Some other schools nearer to Auckland did ALGOL-W using felt-tipped pens to mark cards that were if I understood correctly (I never saw it) pre-printed with ALGOL keywords.
Gidday K1W1.  :)
At Massey High in west Auckland we hand punched cards that were sent away (can't remember where) to return a print out a few days later. Early-mid 70's when I was there.
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Offline brucehoult

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Re: What was the very first computer you owned or used ?
« Reply #329 on: February 18, 2020, 08:51:24 am »
Quote from: worsthorse
oh my. me, too. now i am wondering how many people on this thread have ever seen a punched card, let alone programmed a computer with a deck of them and then waited an hour for a big stack of two tone green paper output to see if worked...
Around ~1970, The SA Institute of Technology (I think that's what it was called then), came up with a "punch your own" punch card. The entire card was made up of pre-cut "bits". Deal was, operators took home a pile, and pushed out the codes with a paper-clip (following a binary pattern chart). Us "pre-historic geeks" didn't need no steenken chart, we knew all the binary codes :-)

That's how I did FORTRAN programming in 7th form at high school in Whangarei, NZ in 1980. The card had the pre-scored chads only in every second column, so we effectively had only 40 columns to work with. A custom program was inserted between the card reader job and the compile job to remove the useless columns. The programs were run on a small (48k word) Burroughs B1700 series machine with a card reader, 1200 LPM chain printer, two swappable 5 MB disk packs, and a teletype-style printing terminal.

Some other schools nearer to Auckland did ALGOL-W using felt-tipped pens to mark cards that were if I understood correctly (I never saw it) pre-printed with ALGOL keywords.
Gidday K1W1.  :)
At Massey High in west Auckland we hand punched cards that were sent away (can't remember where) to return a print out a few days later. Early-mid 70's when I was there.

What language?

The ALGOL-W stuff was done by Databank, at least in 1980ish, but I think they'd been doing it for a while. Student programs went off to Auckland every night with all the cheques.

We happened to have access to that small Burroughs at a local bureau that did work mostly for the Whangarei City Council and the dairy factory (long gone, now "Tarawera Centre") on whose land on Lower Tarawera Rd they occupied a building. One of our math teachers (who also ran the electronics club in '76-'78 where we ordered 555s and 741s and 7400 series etc from David Reid Electronics) left to become a partner of the computer bureau.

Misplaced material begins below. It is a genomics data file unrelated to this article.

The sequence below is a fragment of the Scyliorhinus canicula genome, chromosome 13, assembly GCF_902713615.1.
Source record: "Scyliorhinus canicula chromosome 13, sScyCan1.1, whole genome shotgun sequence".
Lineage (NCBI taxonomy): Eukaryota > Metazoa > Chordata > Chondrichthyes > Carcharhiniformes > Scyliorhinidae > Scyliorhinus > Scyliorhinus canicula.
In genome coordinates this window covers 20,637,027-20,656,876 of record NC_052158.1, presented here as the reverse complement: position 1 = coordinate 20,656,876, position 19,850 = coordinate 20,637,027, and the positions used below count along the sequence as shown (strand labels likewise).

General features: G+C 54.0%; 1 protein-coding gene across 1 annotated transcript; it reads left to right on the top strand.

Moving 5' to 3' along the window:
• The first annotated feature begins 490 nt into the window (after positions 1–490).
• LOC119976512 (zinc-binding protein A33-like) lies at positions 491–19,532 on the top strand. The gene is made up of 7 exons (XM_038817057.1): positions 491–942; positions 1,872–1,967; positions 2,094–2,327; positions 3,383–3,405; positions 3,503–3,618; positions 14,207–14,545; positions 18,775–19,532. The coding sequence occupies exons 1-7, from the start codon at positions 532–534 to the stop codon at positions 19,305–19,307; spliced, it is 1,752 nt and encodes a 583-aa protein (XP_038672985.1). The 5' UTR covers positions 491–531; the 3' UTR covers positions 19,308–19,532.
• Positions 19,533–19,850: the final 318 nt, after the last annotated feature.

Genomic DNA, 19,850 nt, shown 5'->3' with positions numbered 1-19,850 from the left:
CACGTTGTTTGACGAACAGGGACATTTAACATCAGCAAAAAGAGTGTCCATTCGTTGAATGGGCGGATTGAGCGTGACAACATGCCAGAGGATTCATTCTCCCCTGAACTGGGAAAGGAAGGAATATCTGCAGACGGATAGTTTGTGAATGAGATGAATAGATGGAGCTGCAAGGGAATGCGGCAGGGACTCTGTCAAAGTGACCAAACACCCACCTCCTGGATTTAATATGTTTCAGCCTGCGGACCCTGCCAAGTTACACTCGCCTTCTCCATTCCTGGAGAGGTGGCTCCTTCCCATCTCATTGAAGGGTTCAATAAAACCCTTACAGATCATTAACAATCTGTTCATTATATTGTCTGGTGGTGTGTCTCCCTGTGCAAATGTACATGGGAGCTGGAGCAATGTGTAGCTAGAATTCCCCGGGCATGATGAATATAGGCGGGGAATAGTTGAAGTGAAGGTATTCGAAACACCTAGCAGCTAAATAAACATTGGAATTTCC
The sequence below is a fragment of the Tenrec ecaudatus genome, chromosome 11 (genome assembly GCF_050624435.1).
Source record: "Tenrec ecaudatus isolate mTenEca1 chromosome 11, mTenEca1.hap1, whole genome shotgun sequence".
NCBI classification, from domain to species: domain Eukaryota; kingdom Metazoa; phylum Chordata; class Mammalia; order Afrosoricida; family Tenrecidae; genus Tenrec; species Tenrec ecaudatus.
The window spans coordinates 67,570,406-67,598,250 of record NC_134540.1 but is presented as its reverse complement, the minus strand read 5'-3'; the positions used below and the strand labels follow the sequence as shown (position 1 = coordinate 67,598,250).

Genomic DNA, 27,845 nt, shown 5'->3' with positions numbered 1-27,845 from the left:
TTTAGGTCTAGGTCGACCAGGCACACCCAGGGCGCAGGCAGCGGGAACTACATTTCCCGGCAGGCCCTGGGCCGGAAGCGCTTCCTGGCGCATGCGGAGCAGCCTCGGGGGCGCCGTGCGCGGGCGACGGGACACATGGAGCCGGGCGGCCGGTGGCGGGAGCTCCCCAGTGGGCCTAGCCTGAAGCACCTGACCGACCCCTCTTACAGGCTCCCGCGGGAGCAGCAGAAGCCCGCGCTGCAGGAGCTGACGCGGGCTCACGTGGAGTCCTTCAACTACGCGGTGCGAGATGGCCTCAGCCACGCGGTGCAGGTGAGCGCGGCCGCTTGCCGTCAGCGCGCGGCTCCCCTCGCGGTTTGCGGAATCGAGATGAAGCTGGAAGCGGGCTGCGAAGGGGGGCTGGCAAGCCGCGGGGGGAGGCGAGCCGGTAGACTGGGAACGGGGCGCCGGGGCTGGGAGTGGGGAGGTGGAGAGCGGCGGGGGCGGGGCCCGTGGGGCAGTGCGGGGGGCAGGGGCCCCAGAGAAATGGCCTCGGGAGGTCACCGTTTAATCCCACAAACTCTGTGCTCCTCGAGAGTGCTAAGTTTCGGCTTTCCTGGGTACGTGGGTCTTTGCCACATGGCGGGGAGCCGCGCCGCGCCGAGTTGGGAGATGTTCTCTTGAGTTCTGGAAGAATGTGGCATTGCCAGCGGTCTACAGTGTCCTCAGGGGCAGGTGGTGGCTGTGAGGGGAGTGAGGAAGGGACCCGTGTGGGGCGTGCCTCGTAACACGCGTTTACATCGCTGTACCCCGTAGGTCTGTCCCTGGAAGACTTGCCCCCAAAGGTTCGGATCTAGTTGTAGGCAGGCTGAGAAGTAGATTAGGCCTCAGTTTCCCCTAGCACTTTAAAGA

Offline tautech

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Re: What was the very first computer you owned or used ?
« Reply #330 on: February 18, 2020, 09:08:32 am »
Quote from: worsthorse
oh my. me, too. now i am wondering how many people on this thread have ever seen a punched card, let alone programmed a computer with a deck of them and then waited an hour for a big stack of two tone green paper output to see if worked...
Around ~1970, The SA Institute of Technology (I think that's what it was called then), came up with a "punch your own" punch card. The entire card was made up of pre-cut "bits". Deal was, operators took home a pile, and pushed out the codes with a paper-clip (following a binary pattern chart). Us "pre-historic geeks" didn't need no steenken chart, we knew all the binary codes :-)

That's how I did FORTRAN programming in 7th form at high school in Whangarei, NZ in 1980. The card had the pre-scored chads only in every second column, so we effectively had only 40 columns to work with. A custom program was inserted between the card reader job and the compile job to remove the useless columns. The programs were run on a small (48k word) Burroughs B1700 series machine with a card reader, 1200 LPM chain printer, two swappable 5 MB disk packs, and a teletype-style printing terminal.

Some other schools nearer to Auckland did ALGOL-W using felt-tipped pens to mark cards that were if I understood correctly (I never saw it) pre-printed with ALGOL keywords.
Gidday K1W1.  :)
At Massey High in west Auckland we hand punched cards that were sent away (can't remember where) to return a print out a few days later. Early-mid 70's when I was there.

What language?
Dunno, tooooooo long ago to remember.

Quote
The ALGOL-W stuff was done by Databank, at least in 1980ish, but I think they'd been doing it for a while. Student programs went off to Auckland every night with all the cheques.
Ah yes Databank it was IIRC. Yep that sounds correct.  :)

Quote